• Containers Registry: Once the build and unit tests are run successfully, the next stage is to push a new Docker image of container hosting microservices into the container registry. Following are different container registries which can be used:
    • AWS EC2 Container Registry (ECR): Amazon EC2 Container Registry (ECR) is a fully-managed Docker container registry that makes it easy for developers to store, manage, and deploy Docker container images. The advantage of hosting Docker images in AWS ECR is that AWS ECR is integrated with Amazon EC2 Container Service (ECS) which would simplify your development to production workflow.
    • Docker private registry: One could use tools as JFrog or Nexus as Docker private registry on-premise to host Docker images.
    • Docker public repositories such as DockerHub
  • Containers/Microservices Deployment: Once the Docker container images are pushed into the container registry, next step is deploy the containers into production servers or cluster of servers. Whn working with AWS cloud, this part is achieved using continuous delivery server. With Jenkins, it is as simple as executing scripts (after container images are pushed into the registry) which does some of the following:
    • Create new TaskDefinition. TaskDefinition is a JSON file comprising of details of one or more containers which form the application. Instance of TaskDefinition is called as “Task”. It is the AWS ECS (Service) which is responsible for creating instances of TaskDefinition or Task on AWS ECS cluster of EC2 machines.
    • Update the service with the new task definition and deaired task count to be run when executing task (container hosting microservice) into production.
    • Start the new task on the ECS cluster.

    The above steps makes assumption that you have already done the following setup prior to the continuous delivery run:

    • Create the TaskDefinition template with substitutable fields.
    • Create an new ECS IAM role. Briefly speaking, AWS IAM (Identity and Access Management) is a web service that enables Amazon Web Services (AWS) customers to manage users and user permissions in AWS.
    • Create an AWS Elastic Load Balancing (ELB) load balancer to be used in ECS service definition.
    • Create the ECS service definition specifying the task definition, task count, ELB and other details.
  • Containers Orchestration: Once the task is executed, the microservices go live. The availability requirements of microservices in terms of scaling containers (hosting microservices) up and down is met with the help of ECS service scheduler, AWS CloudWatch alarm and AWS ELB. ECS service scheduler allows one to distribute traffic across your containers using Elastic Load Balancing (ELB). AWS ECS automatically registers and deregisters the containers from the associated load balancer. One should recall that the TaskDefinitions were configured with AWS ELB, and thus, executing a task make sure that they can be accessed using ELB when moved into production. Note that AWS Cloudwatch is a monitoring service for AWS cloud resources and the applications you run on AWS.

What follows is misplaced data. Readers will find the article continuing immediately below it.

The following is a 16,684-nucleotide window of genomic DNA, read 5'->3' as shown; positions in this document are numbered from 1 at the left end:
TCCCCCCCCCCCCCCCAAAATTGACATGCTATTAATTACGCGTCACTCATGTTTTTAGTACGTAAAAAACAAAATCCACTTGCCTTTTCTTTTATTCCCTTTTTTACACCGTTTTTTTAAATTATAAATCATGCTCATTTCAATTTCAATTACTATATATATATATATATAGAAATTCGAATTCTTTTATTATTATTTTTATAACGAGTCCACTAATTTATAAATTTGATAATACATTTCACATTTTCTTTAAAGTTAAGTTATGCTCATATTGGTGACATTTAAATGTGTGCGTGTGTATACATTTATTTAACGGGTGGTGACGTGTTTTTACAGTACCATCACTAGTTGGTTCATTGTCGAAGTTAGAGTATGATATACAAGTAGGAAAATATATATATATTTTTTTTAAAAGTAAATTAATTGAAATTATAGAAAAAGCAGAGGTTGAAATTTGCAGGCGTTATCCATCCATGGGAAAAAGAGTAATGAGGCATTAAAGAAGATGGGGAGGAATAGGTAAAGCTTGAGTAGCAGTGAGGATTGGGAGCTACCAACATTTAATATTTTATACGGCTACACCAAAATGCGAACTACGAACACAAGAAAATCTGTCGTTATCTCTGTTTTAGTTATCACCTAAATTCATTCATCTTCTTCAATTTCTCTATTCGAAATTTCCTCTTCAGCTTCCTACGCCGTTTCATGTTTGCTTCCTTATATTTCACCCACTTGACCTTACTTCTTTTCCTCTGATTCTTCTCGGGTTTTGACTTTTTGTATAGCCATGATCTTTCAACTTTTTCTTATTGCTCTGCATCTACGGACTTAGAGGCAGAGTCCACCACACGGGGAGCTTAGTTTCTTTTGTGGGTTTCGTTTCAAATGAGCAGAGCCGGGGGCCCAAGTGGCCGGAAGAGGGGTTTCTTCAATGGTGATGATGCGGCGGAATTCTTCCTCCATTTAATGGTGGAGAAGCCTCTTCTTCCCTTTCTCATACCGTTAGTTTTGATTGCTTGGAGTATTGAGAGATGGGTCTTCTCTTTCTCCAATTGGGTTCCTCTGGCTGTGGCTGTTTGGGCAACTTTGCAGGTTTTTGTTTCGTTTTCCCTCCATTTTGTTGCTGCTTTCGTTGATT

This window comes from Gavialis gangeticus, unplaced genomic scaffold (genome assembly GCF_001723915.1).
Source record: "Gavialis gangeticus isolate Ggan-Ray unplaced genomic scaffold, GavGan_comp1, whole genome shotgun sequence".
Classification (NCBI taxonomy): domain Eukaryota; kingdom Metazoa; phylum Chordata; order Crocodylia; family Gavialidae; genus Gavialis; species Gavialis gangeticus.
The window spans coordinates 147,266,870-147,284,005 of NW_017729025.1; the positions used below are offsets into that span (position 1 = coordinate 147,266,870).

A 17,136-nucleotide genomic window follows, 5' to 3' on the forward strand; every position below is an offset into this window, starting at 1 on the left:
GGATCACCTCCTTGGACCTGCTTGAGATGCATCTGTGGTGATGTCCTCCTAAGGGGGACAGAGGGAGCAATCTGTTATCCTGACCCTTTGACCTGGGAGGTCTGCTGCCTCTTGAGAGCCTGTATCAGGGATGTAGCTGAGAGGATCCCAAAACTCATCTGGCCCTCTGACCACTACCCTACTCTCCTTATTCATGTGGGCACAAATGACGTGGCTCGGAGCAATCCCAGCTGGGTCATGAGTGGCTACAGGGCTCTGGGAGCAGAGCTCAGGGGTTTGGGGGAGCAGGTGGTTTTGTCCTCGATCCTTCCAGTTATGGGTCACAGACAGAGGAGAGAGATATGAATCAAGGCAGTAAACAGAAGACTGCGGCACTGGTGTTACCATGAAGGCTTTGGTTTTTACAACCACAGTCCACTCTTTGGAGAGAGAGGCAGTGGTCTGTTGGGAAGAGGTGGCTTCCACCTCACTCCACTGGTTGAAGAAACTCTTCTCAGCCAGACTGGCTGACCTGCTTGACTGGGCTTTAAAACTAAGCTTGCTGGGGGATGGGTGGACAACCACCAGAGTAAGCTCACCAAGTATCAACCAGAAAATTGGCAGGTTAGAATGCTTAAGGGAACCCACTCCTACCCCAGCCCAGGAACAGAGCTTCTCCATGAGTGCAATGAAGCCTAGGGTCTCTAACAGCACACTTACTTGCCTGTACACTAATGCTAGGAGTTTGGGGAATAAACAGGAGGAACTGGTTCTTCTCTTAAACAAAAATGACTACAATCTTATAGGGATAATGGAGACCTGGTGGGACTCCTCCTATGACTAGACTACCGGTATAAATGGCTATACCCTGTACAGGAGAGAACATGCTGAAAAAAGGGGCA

• Containers Clusters: Last, but not the least, we also need to setup AWS ECS cluster which will run these microservices containers. Following are some of the key components of the ECS cluster setup:
    • ECS Console as starting point: One would require to login to ECS console in order to get started with ECS cluster setup.
    • Amazon Virtual Private Cloud (Amazon VPC): AWS VPC lets one provision a logically isolated section of the Amazon Web Services (AWS) cloud where one could launch AWS resources in a virtual network that you define. By default, the ECS cluster creation wizard creates a new VPC with two subnets in different Availability Zones, and a security group open to the Internet on port 80. This is a basic setup that works well for an HTTP service. More details could be found on Creating a cluster page. However, when working with ECS using AWS CLI, One will need to create VPC and security groups separately.
    • AWS EC2 machines: During cluster creation process, one is required to choose EC2 instance type for container instances. At the same time, one would also require to configure number of EC2 instances to launch into the cluster.
    • Container IAM role: This is the role which is used with container instances.

Stay tuned for my next blog where I would be taking you over the details related with technology architecture diagram along with setting up the system for moving the microservices containers in the AWS cloud on the basis of continuous delivery principles.

Ajitesh Kumar
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Ajitesh Kumar

I have been recently working in the area of Data analytics including Data Science and Machine Learning / Deep Learning. I am also passionate about different technologies including programming languages such as Java/JEE, Javascript, Python, R, Julia, etc, and technologies such as Blockchain, mobile computing, cloud-native technologies, application security, cloud computing platforms, big data, etc. For latest updates and blogs, follow us on Twitter. I would love to connect with you on Linkedin. Check out my latest book titled as First Principles Thinking: Building winning products using first principles thinking. Check out my other blog, Revive-n-Thrive.com
Posted in AWS, Cloud, DevOps, Dockers, Microservices. Tagged with , , , .